The Podiatrist Weighs in on the Situation
Lesson #6: This fracture business is not only painful, but really inconvenient.
I was very excited for my first visit to the podiatrist two days after my fracture. I cleaned up, put on some makeup and hobbled to the garage. Looking down the stairs for the first time I had the same feeling when I mistakenly found myself at the top of a black diamond run. I was terrified. Steve waited at the car while I tried to figure out the way down. It seemed like eternity, mustering up the courage for each step.
Safely in the car, I looked forward to being cleared for a walking boot so I could get rid of these crutches and get back to some semblance of normalcy.
The doctor breezed into the exam room and held out the souvenir pictures of my X-rays from Saturday. “Here is the fracture they found in the emergency department,” pointing to the right side of the image. “But the real problem is this fracture here,” as she circled a spot on the left side of the puzzle of bones.
“This is your calcaneus, the heel bone. I can’t tell from this image how bad the break is. I want to send you for a CT scan.”
I was so stunned that I couldn’t formulate any words. This is not what I was expecting, but it certainly explained the pain and swelling better. My mind raced through my calendar. I was traveling to the East Coast in five days to present at a national conference.
“Can I fly?” I asked sheepishly. Without hesitation she replied, “I wouldn’t risk it. The chance of forming a blood clot would be pretty high. Of course, if you must we could consider putting you on a course of Lovanox to thin your blood, but if it’s not really essential, I wouldn’t advise flying.”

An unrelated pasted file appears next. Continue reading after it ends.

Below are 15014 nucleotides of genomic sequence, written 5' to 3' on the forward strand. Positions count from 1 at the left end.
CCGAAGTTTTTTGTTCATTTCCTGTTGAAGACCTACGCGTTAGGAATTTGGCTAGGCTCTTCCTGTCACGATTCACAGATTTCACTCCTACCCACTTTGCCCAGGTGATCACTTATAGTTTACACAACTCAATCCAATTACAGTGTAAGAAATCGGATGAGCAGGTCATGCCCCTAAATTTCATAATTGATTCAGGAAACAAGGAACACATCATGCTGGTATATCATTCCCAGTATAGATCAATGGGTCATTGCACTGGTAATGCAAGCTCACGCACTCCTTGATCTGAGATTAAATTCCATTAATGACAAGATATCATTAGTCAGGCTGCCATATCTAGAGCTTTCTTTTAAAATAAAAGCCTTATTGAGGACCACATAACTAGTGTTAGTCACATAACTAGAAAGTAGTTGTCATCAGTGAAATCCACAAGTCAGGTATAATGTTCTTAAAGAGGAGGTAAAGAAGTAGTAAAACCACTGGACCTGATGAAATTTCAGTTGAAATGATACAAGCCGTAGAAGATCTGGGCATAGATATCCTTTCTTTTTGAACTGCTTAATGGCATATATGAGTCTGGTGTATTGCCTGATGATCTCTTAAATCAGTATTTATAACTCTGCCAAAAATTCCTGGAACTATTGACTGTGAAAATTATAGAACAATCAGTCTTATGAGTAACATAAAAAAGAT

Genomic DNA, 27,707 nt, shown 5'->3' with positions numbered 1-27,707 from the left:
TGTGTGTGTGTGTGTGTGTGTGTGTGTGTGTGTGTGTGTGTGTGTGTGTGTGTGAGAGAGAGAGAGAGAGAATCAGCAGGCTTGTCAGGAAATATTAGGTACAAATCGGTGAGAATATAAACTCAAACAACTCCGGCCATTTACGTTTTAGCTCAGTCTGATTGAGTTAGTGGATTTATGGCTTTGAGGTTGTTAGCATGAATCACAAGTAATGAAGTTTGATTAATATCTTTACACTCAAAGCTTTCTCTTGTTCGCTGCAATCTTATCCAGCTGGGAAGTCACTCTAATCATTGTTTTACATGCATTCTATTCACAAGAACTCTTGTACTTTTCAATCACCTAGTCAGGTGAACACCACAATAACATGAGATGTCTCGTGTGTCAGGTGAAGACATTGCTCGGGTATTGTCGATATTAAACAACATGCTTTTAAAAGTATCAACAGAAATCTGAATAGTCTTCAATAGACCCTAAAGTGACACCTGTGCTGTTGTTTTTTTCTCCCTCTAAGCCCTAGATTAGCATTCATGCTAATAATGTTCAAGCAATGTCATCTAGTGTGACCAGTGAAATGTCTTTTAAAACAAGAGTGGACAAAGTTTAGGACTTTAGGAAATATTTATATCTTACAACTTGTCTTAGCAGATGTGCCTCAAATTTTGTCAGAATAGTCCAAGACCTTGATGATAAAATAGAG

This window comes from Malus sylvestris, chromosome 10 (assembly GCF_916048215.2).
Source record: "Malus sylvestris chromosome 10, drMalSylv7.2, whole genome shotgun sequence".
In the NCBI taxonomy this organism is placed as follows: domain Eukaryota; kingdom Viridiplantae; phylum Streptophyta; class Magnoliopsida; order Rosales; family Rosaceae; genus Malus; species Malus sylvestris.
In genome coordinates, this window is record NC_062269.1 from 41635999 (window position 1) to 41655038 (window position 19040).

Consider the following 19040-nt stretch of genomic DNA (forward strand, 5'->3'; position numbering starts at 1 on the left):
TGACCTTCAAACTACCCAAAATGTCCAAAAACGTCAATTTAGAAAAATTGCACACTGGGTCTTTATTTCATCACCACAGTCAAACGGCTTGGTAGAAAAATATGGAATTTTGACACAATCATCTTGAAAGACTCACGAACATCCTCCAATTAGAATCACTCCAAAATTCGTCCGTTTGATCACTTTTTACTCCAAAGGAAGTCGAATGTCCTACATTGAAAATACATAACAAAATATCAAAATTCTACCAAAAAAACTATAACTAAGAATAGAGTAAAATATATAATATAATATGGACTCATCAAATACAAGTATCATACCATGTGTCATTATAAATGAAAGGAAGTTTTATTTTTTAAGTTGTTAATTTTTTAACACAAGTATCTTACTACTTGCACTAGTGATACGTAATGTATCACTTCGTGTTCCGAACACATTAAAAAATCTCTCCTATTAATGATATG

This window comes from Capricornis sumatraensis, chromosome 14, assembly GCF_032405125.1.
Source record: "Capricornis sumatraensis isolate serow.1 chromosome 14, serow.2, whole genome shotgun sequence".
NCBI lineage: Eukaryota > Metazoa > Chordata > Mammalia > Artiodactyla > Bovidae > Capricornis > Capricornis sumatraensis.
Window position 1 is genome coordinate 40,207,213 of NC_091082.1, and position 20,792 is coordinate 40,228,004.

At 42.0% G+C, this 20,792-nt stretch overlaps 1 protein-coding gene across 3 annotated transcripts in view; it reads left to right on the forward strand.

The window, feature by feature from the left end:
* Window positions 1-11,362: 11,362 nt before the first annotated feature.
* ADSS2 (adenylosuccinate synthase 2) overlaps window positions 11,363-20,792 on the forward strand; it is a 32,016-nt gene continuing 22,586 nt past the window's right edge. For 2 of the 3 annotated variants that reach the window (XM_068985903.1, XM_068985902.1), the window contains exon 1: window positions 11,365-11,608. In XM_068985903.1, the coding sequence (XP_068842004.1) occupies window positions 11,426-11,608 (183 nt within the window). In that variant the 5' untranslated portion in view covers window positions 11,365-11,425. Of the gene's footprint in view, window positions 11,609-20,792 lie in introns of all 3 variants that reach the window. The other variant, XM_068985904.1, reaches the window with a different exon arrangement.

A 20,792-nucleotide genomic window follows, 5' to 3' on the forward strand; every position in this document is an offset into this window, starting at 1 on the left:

My mind began formulating a checklist of things that would have to be done.
“So, let’s get you into a temporary cast and send you for a CT. In any case, no weight on the foot for 6–8 weeks.”
What? No walking boot?
“OK, thank you.”
“It was nice to meet you,” as she shook my hand and left the room.
Kathleen Cody, Executive Director, loves advocacy and education, and believes prevention is the key to a long healthy life. She sorts through the latest scientific and research data for information that can help people make good decisions about their bone health and is focused on providing easy to use and understandable tools and resources for the public. Kathleen is a Tarheel at heart from the University of North Carolina, Chapel Hill and an honors graduate of the University of San Francisco’s MBA program.